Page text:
Robert Earl Buttrey made another brief appearance in the 249th District Courtroom Wednesday morning for a scheduled pre-trial hearing before Judge D. Wayne Bridewell.

Defense attorney Dick Turner appeared with Buttrey at the hearing and made a motion requesting funds for an investigator and expert witness to examine the alleged weapon used in the double homicide.

Buttery was booked into the Somervell County Jail on Oct. 10, 2006 and charged with two counts of murder and assault. His trial is set to begin July 27.

Bridewell approved Turner’s motions, allowing up to $3,000 for an expert witness and up to $1,000 for an investigator.

Meanwhile, a settlement in a separate case was finally reached Wednesday in a civil suit filed after the death of Glen Rose resident Cody Day, Jr.

The civil lawsuit against I.E. Miller Services, LP and former employee Colin Hammett that started in 2007 was finally concluded when a settlement was reached last Wednesday in the 249th District court.

All parties agreed to drop counter claims and lawsuits in exchange for a Section 142 trust fund set up exclusively for Day’s teenage daughter.

Out of the $1.2 million settlement, the parties agreed that $169,829.40 would be put into the Dusti Day Trust Fund and maintained by First Financial Bank.

Day, who was a Somervell County volunteer firefighter, was killed in February 2007 during an altercation in the parking lot of Boot Scootin’ Country, a private club reportedly owned by the victim’s sister, Robbie Steele.

Hammett pleaded guilty last March to intoxication manslaughter, assault, and aggravated assault with a deadly weapon. In April, he was sentenced to 10 years shock probation for the manslaughter charge, meaning he will be eligible for probation after serving 175 days in the penitentiary if he exhibits good behavior. He was also given a 10-year probated sentence on the other charges.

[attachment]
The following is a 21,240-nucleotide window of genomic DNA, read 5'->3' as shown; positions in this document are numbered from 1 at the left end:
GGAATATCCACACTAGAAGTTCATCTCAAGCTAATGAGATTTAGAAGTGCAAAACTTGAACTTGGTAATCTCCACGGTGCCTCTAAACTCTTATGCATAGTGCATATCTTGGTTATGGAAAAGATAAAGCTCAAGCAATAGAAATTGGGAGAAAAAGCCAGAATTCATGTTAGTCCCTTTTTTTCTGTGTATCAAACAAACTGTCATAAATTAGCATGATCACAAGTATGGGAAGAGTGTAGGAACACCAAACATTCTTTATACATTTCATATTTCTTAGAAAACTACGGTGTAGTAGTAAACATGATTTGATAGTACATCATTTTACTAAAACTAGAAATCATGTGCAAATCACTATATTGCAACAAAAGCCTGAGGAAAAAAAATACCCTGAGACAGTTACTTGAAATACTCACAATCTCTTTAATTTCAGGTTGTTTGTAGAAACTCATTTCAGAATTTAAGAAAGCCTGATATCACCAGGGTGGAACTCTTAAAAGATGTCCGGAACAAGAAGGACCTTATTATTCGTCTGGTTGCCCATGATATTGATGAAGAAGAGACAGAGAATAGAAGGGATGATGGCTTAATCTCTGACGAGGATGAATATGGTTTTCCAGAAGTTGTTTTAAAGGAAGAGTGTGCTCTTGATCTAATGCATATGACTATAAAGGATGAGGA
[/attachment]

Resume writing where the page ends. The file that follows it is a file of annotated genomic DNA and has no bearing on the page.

Fossil Rim also reached a settlement agreement through a summary judgement in a civil suit Wednesday.

Fossil Rim’s attorney Scott Self said in court that the case started about four and a half years ago following allegations of rabies exposure to a sheep in the petting zoo.

The Fossil Rim Lawsuit began in August 2004. Numerous families filed suit, each receiving settlements to cover their specified medical costs.

The plaintiff’s attorney, Shay Isham of Stephenville, was not in court but did say in a follow up interview that after the sheep at the zoo died, the Texas Department of Health (TDH) reported it tested positive for rabies.

The Center for Disease Control (CDC) later said the first test was contaminated and the results were a “false positive.” However, TDH has maintained the integrity of its test.

Isham said Fossil Rim notified people who had contact with the sheep since rabies could be transferred through contaminated saliva.

“Nobody could afford to wait for the CDC and the TDH to resolve their issues, so everybody started the rabies vaccinations,” Isham said.

As part of the summary judgement, Fossil Rim agreed to help pay for some out of pocket expenses the families incurred.